But back to APA-Renga. When I first began I thought of doing it every 6 weeks. As more people began to join, it got too big of a project and I reduced the number of issues per year. In late 1988, Bob began to become quite sick with AIDS. Naturally, my time and energy went to taking care of him. I looked around for someone to take over APA-Renga knowing that if I did not do so, I would have to bring it to a close. I called Terry Lee Grell and asked her if she would do it. Terry had participated in APA-Renga from very early on with great enthusiasm and a wild sense of humor. She also had knowledge about typesetting and newspaper production. After several calls and weighing whether or not she had the time, she accepted. I want to take this opportunity to thank Terry for carrying on APA-Renga, which she renamed as Lynx. Terry broadened the appeal of APA-Renga, changed its format, and added many new features, all to the better.
I can hardly believe that all this time has passed and that Lynx now has had other editors for the last two years. Jane and Werner further expanded APA-Renga/Lynx with articles, book reviews with a focus on other linking forms of poetry. Like a renga, this magazine has gone on its own journey. I wish it well.
See you in 10 more years.
Fondly, Tundra aka Jim Wilson
RENGA IN INTEL'S BUSINESS WORLD
In the middle of August, 2004, I got an email asking if I was interested in writing a renga for a business presentation. As it turned out, Louis Burns, the President of Intel was giving a keynote address at a convention in Tokyo, and he, or someone, had the idea of building the speech and the focus of his ideas around the idea of the renga. The speech was already written when someone else got the idea that they needed to have a renga presented before the speech so the audience would all know what this poetry form was. More ideas came forth and it was decided that a renga would be presented in a video on the large screens behind the podium before the speakers entered. Now all they needed was to find someone who knew how to write a renga.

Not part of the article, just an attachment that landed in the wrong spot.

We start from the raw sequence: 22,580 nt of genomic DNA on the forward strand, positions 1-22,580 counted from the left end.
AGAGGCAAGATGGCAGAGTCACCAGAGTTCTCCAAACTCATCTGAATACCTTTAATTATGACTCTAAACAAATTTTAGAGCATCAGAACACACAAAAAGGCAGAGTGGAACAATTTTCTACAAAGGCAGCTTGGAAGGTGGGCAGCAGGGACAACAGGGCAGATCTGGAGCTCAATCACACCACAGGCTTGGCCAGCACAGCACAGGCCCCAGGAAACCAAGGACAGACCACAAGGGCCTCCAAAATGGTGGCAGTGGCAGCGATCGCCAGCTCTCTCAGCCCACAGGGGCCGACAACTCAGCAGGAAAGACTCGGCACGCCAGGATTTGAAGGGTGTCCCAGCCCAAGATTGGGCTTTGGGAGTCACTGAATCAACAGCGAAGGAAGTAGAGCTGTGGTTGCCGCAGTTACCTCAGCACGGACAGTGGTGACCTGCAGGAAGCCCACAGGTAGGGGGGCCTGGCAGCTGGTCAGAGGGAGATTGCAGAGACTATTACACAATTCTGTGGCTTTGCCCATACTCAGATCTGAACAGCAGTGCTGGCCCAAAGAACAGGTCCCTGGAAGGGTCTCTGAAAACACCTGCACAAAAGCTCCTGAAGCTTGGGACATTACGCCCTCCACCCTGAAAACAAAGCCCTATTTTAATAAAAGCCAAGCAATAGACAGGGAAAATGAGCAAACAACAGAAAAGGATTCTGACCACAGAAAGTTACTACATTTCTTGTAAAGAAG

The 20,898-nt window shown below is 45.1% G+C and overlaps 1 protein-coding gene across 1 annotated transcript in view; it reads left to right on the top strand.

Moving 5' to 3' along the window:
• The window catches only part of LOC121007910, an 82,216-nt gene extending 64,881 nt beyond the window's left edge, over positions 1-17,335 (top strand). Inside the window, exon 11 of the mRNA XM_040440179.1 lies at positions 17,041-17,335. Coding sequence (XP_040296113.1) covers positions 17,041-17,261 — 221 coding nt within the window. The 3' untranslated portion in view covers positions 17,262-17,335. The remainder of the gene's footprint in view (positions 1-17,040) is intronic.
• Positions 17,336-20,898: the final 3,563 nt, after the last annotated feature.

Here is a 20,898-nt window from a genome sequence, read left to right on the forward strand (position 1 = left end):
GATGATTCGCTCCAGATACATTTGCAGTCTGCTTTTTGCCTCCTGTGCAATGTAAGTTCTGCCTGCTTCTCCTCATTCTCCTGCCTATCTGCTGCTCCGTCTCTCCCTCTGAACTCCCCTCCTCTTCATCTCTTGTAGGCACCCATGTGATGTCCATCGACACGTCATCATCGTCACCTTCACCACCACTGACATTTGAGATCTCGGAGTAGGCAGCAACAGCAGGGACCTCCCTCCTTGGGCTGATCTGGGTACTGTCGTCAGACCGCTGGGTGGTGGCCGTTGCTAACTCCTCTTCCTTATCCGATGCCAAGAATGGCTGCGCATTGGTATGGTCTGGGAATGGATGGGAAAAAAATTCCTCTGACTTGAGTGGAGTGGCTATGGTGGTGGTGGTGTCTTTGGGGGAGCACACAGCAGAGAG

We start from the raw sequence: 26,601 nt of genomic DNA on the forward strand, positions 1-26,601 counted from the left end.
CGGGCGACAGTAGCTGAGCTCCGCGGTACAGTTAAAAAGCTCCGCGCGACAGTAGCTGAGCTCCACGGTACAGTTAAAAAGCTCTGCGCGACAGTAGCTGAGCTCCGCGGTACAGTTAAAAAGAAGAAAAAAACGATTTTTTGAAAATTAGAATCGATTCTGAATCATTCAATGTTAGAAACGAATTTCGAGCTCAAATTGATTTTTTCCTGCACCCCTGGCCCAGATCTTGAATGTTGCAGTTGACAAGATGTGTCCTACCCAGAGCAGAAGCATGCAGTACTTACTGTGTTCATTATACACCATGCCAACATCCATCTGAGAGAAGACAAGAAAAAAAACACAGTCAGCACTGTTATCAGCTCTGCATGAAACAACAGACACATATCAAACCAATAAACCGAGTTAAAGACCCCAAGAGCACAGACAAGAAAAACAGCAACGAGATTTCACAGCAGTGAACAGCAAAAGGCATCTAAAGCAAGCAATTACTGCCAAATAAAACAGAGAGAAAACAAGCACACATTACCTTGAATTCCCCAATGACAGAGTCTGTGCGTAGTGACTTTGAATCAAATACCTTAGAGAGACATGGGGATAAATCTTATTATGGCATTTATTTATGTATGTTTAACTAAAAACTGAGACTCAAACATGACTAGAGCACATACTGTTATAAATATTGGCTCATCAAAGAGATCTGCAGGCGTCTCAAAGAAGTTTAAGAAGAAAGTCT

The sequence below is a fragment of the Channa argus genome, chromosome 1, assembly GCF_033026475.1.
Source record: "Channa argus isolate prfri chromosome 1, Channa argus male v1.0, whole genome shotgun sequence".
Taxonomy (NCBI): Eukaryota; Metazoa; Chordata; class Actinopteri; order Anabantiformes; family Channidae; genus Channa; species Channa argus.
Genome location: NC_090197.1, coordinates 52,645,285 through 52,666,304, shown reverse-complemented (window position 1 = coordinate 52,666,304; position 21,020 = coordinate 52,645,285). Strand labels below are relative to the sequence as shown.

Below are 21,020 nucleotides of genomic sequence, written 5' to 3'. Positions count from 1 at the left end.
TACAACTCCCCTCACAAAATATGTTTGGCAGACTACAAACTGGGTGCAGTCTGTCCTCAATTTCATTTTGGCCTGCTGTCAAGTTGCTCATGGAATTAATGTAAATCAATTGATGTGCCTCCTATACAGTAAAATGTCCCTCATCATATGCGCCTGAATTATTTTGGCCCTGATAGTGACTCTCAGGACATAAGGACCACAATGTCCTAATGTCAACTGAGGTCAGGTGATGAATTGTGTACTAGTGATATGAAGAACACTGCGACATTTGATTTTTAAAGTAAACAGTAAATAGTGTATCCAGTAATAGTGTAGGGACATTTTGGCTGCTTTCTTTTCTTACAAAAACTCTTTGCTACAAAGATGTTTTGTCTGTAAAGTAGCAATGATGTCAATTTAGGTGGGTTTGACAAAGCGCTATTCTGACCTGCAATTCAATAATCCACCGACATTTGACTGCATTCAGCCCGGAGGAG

A web search turned up my name and web site. I was told that as they searched farther, my name kept appearing, so on this basis they contacted me. It seemed that they wanted a renga that had supposedly been written by three persons yet because of time restraints they wanted a single author to write it. One voice would be that of a representative of the computer industry, another would be that of a supplier of content (game-writer, movie maker, or musician) and a consumer. In order to have a mix of genders we decided to make two if them males and have the consumer be female. The team making the video wanted to base the whole work on water images so it was deemed that each link would have a reference somehow to water as well as representing the viewpoints of the three "writers."
After several hours-long conference calls with the staff at Pedersen Media Group, I was given the go-ahead, just before Labor Day, to write the renga. From the many questions the others on the staff had about renga and how it was done, I decided to add some explanatory comments to my links.
"Three Poets Writing on Water"
[Verse numbers are only for our ease in referring to parts of the poem and helping me keep the rules straight. Italics on the right side are cheat sheets in case you can’t follow my thinking and for ideas I have had for the visuals. I see the visuals as working with and against the words in a way that is renga-like because they use association, contrast and relationship to the words and word-images. I would hope that the photographer would also bring his ideas of how these lines relate to each other and to the story of the poem. Just as the reader actually writes half of the renga poem, so will the supplier of images, in the same way, be writing the rest of it.]
A: colorful leaves
We talked about the presentation
starting with a shot of one drop falling
on still water and then being joined
by other drops (as if in a shower).
Added to these drops could be one
golden leaf that lands on the spotted
water and then floats down to a
collection of colored leaves lying
closely together to resemble fabric.
I see the scene getting brighter as
the leaf joins the others so that
here at the end of this verse, it seems
the sun is shining, the shower is over.
To show this, I have used "radiance"
instead of "water" to ease off the images, but
still support the images.
B: light and dark obi patterns
We need to shift here to the moon
reflected on dark water that wobbles
enough to cause light and dark spots
or patterning. The host admits
to problems (light and dark) but the moon
brings another kind of light to the endeavor.
The words "patterns" and "obi" connect the
images of Japanese clothing.
C: over the puddles
This verse has to end with a
gerund. Perhaps you can see a
connection between this verse and the